Gerald Almy: Advice for catching Virginia’s abundant panfish

Gerald Almy

A variety of tackle can be used to catch panfish in Virginia’s lakes and rivers. Spinning gear, bamboo cane poles, and fly fishing tackle all work for these scrappy fish such as crappies, bluegills and, perch. Here are some of the top tactics you can use as crappies and other panfish start to stage before mating and then move into the shallows to procreate.


When winter starts to break and water temperatures rise into the low 50s, these fish move out of the depths and begin a slow movement towards the shoreline. But they don’t move right up onto the banks. This process takes days, even weeks and you can often enjoy the excellent action of these fish schooled up just off the spawning beds ready to move in for the mating ritual.

Another situation where these offshore waters are productive is after a cold front blows through. This tends to make the crappies pull back out of the thin water and hover deeper for a few days until the shallows warm again.

Drift fishing is a great way to take these fish since it allows you to cover lots of water and pinpoint roving schools. Concentrate on the mouths of feeder creeks, dropoffs, points, bridge pilings, creek channel edges and brush piles or structure in deep water.

A spinning outfit or cane pole can be used for this fishing, and three different riggings work well. The first two use minnows, the third jigs. The first setup simply consists of a cylindrical bobber, a split shot or two and a fine-wire #1/0-4 hook, preferably gold. Lip-hook a 1-2 inch minnow and drift over likely areas with floats adjusted to different levels from four to eight feet.

A second rig is a variation of this that uses a jig instead of a plain hook. It can be fished alone or with a minnow attached. The final setup for drift fishing is a “tight line” rig. This consists of a 1-2 ounce dipsey or bell sinker attached to the end of the line, then droppers 18 and 36 inches above that with fine wire gold hooks attached and live minnows for bait. The sinker bounces on the bottom while the minnows float up higher in the strike zone.

If several fish strike in one area, you can try anchoring and still fishing or casting to that spot. Often, however, you’ll catch more fish by simply drifting through that productive spot over and over. If the wind is too calm for drifting, try slow trolling with the electric motor or sculling with a paddle.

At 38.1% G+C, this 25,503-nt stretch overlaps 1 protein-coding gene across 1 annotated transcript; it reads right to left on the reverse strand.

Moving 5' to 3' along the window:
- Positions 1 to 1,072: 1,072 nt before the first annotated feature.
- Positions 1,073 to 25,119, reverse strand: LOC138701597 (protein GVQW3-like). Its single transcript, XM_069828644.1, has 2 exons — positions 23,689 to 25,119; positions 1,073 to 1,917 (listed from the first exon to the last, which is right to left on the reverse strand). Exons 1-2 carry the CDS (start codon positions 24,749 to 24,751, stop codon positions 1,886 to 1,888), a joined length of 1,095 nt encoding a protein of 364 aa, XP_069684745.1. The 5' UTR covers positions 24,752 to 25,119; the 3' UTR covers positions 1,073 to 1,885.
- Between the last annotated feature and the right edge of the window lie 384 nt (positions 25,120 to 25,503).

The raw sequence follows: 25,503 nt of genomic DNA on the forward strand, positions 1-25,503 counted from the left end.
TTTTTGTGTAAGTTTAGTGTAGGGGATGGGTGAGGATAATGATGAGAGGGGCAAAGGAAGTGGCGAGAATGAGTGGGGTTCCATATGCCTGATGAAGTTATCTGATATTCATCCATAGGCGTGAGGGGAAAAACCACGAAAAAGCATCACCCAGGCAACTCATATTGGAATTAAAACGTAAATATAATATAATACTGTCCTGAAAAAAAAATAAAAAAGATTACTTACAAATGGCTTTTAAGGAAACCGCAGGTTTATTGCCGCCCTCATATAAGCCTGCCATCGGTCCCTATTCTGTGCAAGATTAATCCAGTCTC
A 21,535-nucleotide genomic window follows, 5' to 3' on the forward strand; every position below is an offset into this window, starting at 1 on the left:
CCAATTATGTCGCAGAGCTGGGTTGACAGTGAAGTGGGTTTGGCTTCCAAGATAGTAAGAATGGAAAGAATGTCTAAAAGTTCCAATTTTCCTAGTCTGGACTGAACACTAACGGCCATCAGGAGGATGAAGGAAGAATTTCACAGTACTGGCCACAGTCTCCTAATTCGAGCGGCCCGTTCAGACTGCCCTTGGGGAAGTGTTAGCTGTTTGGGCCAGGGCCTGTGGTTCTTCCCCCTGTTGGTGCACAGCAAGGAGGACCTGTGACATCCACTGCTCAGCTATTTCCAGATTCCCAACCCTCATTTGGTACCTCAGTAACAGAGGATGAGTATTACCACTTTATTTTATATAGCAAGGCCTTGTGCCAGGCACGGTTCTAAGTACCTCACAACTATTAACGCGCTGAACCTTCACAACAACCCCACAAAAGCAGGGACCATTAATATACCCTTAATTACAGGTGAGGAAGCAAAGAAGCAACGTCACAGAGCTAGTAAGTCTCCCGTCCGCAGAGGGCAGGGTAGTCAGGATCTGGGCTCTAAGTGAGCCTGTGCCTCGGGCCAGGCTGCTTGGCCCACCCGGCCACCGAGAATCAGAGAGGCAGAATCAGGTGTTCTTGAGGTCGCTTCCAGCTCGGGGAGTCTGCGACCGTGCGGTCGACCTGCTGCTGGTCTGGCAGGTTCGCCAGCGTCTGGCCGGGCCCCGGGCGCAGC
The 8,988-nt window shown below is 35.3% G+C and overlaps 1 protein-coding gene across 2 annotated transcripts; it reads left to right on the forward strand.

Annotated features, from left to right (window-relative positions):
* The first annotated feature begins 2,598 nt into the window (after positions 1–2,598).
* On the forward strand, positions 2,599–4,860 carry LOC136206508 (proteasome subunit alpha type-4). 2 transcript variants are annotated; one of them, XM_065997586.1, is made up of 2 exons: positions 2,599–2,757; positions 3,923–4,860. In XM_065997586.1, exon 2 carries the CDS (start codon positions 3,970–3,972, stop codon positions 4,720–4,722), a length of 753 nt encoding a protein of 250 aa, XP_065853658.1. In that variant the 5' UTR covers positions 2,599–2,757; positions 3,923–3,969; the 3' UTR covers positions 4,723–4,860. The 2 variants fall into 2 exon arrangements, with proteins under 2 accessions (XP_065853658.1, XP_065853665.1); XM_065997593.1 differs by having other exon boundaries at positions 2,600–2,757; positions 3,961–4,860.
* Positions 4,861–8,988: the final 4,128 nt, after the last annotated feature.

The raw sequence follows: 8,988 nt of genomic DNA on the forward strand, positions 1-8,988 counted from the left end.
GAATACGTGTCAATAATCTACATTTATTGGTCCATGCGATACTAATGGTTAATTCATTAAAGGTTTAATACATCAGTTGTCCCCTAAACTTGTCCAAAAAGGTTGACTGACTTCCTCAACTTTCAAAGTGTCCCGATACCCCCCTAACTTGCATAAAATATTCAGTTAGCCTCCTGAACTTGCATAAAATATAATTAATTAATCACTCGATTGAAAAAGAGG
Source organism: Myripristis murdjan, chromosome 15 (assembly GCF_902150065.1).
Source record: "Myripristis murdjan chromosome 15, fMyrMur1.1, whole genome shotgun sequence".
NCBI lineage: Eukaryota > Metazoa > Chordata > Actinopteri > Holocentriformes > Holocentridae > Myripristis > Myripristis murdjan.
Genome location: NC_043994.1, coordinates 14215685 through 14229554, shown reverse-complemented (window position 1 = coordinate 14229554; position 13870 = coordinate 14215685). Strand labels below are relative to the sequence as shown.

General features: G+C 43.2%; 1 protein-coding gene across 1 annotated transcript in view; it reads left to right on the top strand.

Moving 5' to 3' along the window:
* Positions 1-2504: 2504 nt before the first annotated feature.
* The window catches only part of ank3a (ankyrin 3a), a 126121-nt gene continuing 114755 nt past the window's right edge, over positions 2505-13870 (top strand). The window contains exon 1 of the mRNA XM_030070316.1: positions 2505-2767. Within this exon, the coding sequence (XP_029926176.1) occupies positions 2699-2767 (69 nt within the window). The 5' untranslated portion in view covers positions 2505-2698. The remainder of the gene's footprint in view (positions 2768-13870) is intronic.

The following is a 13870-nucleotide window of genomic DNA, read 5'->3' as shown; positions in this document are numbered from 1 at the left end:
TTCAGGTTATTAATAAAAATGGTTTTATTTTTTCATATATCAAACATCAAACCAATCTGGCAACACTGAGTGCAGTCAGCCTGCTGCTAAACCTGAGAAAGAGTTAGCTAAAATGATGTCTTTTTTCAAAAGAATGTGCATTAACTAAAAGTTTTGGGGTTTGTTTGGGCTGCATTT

Once fish move out of the depths to spawn and the weather stabilizes, concentrate on wood structure. Blowdowns, stumps, brush piles, docks, beaver huts, sunken cedars – any wood cover is worth fishing.

If this type of structure is hard to find, don’t neglect the edge of weed beds. Though often thought of more as bass or pickerel cover, weeds will attract and hold crappies in the shallows, especially if there are few trees or brush piles around. They not only provide cover, they offer oxygenated water, too, which they produce through photosynthesis, and harbor many baitfish and insects that crappies feed on.

Fish structures planted in lakes are also worth trying and don’t overlook bridge pilings, either. In summer you may find fish concentrated around pilings far out near the river channel, but in spring look to the first two or three sets of pilings closest to the shore in all major creeks and even the main bodies of lakes.


You can catch crappies on a variety of lures such as spinners, crankbaits, spoons and spinnerbaits. None of them, though, will hold a candle to the humble jig.

It’s important to stock a variety of jigs, however, since the fish can be picky from day to day and on different lakes as to what type of jig they prefer. Weights can range from 1/64 to 1/8 ounce, with 1/16 and 1/32 often best, depending on the type of fishing you’re doing.

Though not used as often today as in the past, chenille bodied jigs with a marabou tail can be deadly on panfish. More often than not, soft plastic bodies adorn crappie jigs today. That softness has a life-like feel that tends to make the fish hang onto them a split second longer for sure hook setting.

Try stubby bodies and short or stiff tails on cold days, fluttering type tails when waters are warm and fish are more aggressive, or if the lake is cloudy or murky. Also, stock a few weedless versions such as the Charlie Brewer Slider design. Best colors are chartreuse, white, black, yellow, smoke, pumpkinseed and pink.

Award-winning outdoors writer Gerald Almy is a Maurertown resident.